The Symbiosis Institute of Design graduate using illustration to visualise her emotions
Growing up, Suzanne Dias spent balmy summer afternoons quietly watching her grandfather create beautiful oil paintings. The little details of the paints being mixed on the palette and the soft strokes as they were brushed onto the canvas were etched into young Suzanne’s mind. It was in the hours spent observing and imitating her grandfather where her love for illustration began.
Painting took a back seat while for Suzanne while she studied graphic design at Symbiosis Institute of Design in Pune, but right after she finished the course she made the decision to take half a year off to rediscover her love for illustration and whet her skills. A stunning portfolio emerged from the hiatus, populated with emotive portraits, and it wasn’t hard to spot her understanding of structure and composition backed by her knowledge of graphic design. As a shy kid who often struggles with putting her thoughts into words, art became a way for Suzanne to translate her emotions into something more tangible. A chunk of her work revolves around portraits, where her characters are caught off guard — smoking a cigarette, or lost in thought. “I’ve always been fascinated with human faces; our emotions are so layered, complex and beautiful. Since I struggle a lot with expressing myself, the people I draw are usually just characters I create who can express my emotions for me. They represent my thoughts and feelings at that moment,” she explains.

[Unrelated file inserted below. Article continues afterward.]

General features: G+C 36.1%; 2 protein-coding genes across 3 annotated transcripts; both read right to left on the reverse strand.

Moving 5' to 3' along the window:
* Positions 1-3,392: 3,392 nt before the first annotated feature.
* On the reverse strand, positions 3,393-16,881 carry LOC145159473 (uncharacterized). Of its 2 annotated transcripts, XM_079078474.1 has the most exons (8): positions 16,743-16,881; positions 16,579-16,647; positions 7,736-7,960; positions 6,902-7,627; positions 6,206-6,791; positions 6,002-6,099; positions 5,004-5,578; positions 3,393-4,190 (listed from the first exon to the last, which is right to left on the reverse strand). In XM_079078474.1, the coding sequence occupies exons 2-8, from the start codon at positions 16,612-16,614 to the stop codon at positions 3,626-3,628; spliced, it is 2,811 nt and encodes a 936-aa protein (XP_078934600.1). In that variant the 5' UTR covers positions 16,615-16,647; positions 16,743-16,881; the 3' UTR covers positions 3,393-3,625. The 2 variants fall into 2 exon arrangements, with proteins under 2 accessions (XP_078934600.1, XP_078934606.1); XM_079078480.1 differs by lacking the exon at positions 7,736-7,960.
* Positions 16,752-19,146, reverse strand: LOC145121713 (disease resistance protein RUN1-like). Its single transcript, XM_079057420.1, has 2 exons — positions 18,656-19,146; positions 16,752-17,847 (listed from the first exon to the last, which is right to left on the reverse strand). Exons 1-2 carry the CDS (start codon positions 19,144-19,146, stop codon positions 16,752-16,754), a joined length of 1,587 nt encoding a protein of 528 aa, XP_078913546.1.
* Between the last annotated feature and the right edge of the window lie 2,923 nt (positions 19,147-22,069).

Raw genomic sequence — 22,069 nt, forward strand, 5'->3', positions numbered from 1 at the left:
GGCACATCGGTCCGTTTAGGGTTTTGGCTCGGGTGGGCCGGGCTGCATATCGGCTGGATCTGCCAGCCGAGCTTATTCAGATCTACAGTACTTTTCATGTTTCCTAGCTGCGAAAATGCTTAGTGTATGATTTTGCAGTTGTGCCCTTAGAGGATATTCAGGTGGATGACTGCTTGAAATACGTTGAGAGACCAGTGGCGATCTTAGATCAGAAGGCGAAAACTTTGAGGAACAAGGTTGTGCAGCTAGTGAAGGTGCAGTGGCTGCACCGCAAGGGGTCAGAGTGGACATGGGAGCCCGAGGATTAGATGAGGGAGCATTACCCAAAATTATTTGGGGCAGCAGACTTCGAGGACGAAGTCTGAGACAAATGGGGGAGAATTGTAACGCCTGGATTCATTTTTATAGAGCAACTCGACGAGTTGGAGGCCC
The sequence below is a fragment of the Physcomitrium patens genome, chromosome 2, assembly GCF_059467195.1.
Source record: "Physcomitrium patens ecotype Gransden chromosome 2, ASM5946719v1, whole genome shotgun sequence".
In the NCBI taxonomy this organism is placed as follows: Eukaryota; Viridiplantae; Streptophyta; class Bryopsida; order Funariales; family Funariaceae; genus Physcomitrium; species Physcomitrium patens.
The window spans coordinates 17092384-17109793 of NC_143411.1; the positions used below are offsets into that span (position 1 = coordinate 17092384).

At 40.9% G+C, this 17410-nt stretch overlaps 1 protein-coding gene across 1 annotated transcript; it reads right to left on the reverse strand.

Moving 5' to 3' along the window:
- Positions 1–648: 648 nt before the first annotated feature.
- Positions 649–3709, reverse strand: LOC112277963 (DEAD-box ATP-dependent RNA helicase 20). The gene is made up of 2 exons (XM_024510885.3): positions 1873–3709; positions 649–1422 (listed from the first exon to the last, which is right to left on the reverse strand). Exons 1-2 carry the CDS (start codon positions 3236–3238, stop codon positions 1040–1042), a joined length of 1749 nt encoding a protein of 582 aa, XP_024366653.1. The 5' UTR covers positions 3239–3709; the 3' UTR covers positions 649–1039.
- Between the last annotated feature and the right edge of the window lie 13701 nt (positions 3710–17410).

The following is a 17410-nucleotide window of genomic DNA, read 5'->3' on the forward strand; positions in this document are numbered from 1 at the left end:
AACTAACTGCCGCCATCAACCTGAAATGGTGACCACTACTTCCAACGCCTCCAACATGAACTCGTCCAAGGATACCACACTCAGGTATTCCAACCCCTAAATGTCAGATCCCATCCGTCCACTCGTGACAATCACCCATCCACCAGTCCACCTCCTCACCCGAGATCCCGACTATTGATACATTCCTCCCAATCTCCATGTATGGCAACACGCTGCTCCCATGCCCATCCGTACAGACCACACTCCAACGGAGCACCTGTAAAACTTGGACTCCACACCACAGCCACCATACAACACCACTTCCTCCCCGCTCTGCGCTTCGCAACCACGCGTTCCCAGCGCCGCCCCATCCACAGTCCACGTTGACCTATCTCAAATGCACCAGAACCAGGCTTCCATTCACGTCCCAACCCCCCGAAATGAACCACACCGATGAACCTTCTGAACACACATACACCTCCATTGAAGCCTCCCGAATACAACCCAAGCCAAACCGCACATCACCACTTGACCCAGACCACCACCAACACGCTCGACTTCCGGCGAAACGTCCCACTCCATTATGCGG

Her illustration ‘The Wallflower’ takes this personal battle and builds a narrative around it. While dealing with social anxiety and the difficulty she faces when meeting strangers, Suzanne imagined a shy girl, probably standing in a corner at some party, feeling a little out of place. “I like pouring my emotions into the characters I draw, and this girl represents how I’ve felt on multiple occasions in my life,” she muses.
Juxtaposing soft, stirring portraits with abstract shapes or botanical details Suzanne’s work often plays with opacity and texture. This interplay of positive and negative space marks her stylistic aesthetic, which develops with each piece she creates. Looking back at 2018, Suzanne realises that it’s not only the year she decided to go solo as a freelance illustrator, but also when she bagged challenging commissioned projects. Last month, she illustrated the cover for The Caravan, a narrative journalism magazine based in Delhi. “I was so excited about the project, since not only was it my very first magazine cover illustration, but it was an extremely important issue that focused on the rise of the #MeToo movement in India and the stories of various women who were brave enough to speak out against their abusers.”
With a couple of commissions in the pipeline and a head full of ideas for personal illustrations, Suzanne is forging her own path as one of the most exciting emerging illustrators in India. We jump into the new year with growing enthusiasm to see what she whips up next.